Joseph Altuzarra believes in the power of dressing up. Last season, he mused on falling in love, and the result was a collection that worked the sweeter end of his polished aesthetic.
For fall, that love affair has shifted into something more kinetic, inspired in part by a deep dive into the photographs of Robert Mapplethorpe, and on the other hand, glamour pictures of the Seventies and Eighties. “I was really interested in the language of bikers and leather fetish, and on the flip side, the idea of sophistication of dressing up,” Altuzarra said backstage before his show. “The juxtaposition between those two things created the central tension of the collection.”
That tension worked in a lineup that played beautifully into the emergent bourgeois mood wafting through Paris. Altuzarra displayed increased design oomph while working his masculine-feminine conflict smartly, invoking the fetish elements with enough bravado to register, yet the deftness to appeal to the full range of his client base. The dominant message: gutsy outerwear over feminine pieces that eschewed coyness in favor of adult seduction. Biker and bomber jackets anchored many of the looks, over fluid dresses and skirts, jacquard floral shorts, and leather harem pants. Along the way, Altuzarra pushed himself creatively in his use of dissimilar materials, seamlessly combining, for example, Fair Isle sweater knit, zebra-print wool and pajama paisley in one look. He also used highly developed fabrics — needle-punched knit into Lurex; and, for a coat, a brocade that faded into classic checks.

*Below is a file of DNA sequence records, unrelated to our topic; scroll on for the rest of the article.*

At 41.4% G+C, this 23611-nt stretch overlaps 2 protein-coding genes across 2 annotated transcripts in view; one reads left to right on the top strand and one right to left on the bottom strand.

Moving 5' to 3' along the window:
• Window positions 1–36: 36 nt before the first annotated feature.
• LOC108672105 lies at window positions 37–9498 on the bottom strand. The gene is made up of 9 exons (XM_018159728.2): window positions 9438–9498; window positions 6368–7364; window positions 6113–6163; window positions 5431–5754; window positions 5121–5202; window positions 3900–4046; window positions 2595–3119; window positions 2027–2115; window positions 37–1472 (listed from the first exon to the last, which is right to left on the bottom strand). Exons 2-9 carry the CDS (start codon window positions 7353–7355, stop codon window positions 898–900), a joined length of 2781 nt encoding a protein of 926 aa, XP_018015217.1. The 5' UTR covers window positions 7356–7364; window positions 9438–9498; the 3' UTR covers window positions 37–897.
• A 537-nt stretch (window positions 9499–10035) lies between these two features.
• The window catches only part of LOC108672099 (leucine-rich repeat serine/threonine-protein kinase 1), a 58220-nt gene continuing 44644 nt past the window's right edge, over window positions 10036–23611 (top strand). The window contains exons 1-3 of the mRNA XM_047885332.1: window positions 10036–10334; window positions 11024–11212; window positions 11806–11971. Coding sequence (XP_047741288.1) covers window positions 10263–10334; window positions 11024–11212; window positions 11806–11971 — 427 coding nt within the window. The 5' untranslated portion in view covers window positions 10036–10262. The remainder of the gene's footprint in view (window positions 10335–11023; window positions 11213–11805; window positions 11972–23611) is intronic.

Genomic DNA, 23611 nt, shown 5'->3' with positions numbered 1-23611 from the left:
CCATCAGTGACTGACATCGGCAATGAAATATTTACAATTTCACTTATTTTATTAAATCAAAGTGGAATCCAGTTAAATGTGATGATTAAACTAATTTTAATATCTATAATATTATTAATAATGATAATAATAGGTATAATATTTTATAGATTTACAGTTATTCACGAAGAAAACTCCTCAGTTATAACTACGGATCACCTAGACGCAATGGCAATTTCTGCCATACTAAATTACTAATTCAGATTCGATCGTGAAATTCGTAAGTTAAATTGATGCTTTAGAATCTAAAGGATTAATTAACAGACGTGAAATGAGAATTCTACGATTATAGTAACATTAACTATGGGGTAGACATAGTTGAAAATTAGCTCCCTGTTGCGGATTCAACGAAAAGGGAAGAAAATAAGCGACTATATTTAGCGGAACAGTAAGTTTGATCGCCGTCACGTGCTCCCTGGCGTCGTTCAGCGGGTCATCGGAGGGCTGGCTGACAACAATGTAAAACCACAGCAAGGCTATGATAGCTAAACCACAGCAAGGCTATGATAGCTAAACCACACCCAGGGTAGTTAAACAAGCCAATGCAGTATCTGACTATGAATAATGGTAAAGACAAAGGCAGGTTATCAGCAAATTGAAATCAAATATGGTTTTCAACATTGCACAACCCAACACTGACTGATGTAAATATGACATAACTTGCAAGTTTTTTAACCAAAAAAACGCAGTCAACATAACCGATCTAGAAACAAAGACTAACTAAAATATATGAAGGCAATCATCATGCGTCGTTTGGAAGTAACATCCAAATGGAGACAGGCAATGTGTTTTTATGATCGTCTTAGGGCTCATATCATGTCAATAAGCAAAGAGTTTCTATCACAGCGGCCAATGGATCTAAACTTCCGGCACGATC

The tailoring was characteristically strong, while most of the dresses and skirts had a sensual fluidity. That said, Altuzarra worked a leaner line to interesting advantage in sweaters over short skirts and the pair of degrade-embroidered dresses that, speaking of Eighties iconography, nodded to that decade’s master of the sultry cocktail number, Emanuel Ungaro. The dresses closed the show, putting an apt punctuation on the new tougher glamour Altuzarra champions.
Asked if he felt the dressed-down street trend is finally abating, Altuzarra sighed, “My God, I hope so.”